I’ve given thousands of talks in front of audiences of all sizes. My standard topics include things like professional networking, executive presence, professional etiquette, and the like. Though I sometimes coach clients in one-on-one settings on the art of effective communication, none of my presentations has anything to do with presentation skills themselves. Funny enough, during Q&A, I am often asked where I picked up my own presentation skills.
When asked, I usually tell people about my parents’ stellar presentation skills (my dad, for example, is a professional speaker; my mom has mad skills when it comes to delivering a speech) which I grew up witnessing. Sometimes I share details on the youth summer acting camps my brothers and I attended. Other times I talk about coaching I received from my pal, Eric Morgenstern, when I was preparing to give my first TEDxTalk. All that said, probably the most important thing I share is that I simply love conveying a message and connecting with the audience.
No doubt, there is an art to this. And, in a sea of presentations, it can be a challenge to stand out.
In his book, The Art of Making Memories, Happiness Research Institute founder and CEO, Meik Wiking, suggests that, “if you are giving a talk, take a pineapple on stage with you,” under the theory that “if you want people to remember you, you need to give them something to remember them by.” It may seem a bit outlandish, but sometimes daring to be odd or unusual is the thing that makes you unforgettable. For Meik, he notes that when the conference is over and everyone returns home, attendees are more likely to remember the guy with the pineapple!
Here are a few of my own favorite public speaking tips – they may be a lot less memorable than carrying a pineapple onto the dais with you, but they will drive audience engagement and help people to remember your expertise:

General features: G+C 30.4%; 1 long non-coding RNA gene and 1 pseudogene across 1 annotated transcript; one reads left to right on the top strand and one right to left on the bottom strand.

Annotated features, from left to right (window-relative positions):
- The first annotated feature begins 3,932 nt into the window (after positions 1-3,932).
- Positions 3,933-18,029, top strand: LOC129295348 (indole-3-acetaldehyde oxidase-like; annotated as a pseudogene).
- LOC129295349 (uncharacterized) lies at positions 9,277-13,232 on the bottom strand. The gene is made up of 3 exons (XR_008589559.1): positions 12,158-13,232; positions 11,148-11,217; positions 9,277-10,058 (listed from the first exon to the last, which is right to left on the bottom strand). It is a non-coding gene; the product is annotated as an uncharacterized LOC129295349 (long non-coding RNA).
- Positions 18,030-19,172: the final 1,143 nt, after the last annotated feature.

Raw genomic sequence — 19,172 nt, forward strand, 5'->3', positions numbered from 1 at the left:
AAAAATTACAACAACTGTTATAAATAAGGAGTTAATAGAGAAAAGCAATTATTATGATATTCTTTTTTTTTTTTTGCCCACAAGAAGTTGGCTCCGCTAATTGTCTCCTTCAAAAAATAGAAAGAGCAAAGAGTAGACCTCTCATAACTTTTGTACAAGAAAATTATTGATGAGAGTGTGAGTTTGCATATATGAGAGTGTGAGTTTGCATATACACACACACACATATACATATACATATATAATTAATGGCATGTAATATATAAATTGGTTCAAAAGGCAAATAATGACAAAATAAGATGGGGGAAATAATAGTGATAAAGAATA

- No notes. I mean it – no notes. Don’t type out your talk. Don’t bring bullets along with you. Don’t write little notes on the palm of your hand. Don’t do it. You know what you’re there to talk about. If you don’t remember one line or one point or one joke… the only person who will know is you! If you need a gentle reminder to keep you and the audience on track, create a few simple slides – by simple, I mean very few words, perhaps one big image. The slides should simply be the background noise to the thing you are currently talking about. Rather than reading to your audience, talk with them. Wow ‘em with your command of your topic. You’ll be glad you did. They will be impressed.
- Be among the audience. Is there a podium on stage? Ignore it. If you must use it, use it only as a place to keep a glass of water in case you need to wet your whistle during your presentation. Whatever you do, do NOT stand behind it. Instead, come out from around the podium and be among the people. In fact, unless you are presenting in an auditorium, in an expansive space, or the audience is very large, skip the riser or the stage and be on the same level as your audience. Make them part of your presentation. Look them in the eyes. Walk around to be near them.
- Use your hands. In her 2017 TEDxLondon Talk, “You are contagious,” Vanessa Van Edwards shared her research on what makes TED Talks so memorable. She discovered that the more hand gestures – big movements that caught people’s attention, the more viral the talk was. In fact, the speakers of the most viewed TED Talks used an average of 465 hand gestures in 18 minutes. It turns out that the first thing we notice about people is actually their hands because we subconsciously look to the hands to determine whether someone seems trustworthy or not. So, in terms of your presentations, keep your hands where your audience can see them. Show your audience your expertise by telling them with your words what you are going to say and then emphasize the importance of those words by punctuating them with your hand gestures. Your audience will be listening – and watching – for both.
So, to give a memorable presentation, bring a pineapple along if you have one and make sure you connect with your audience.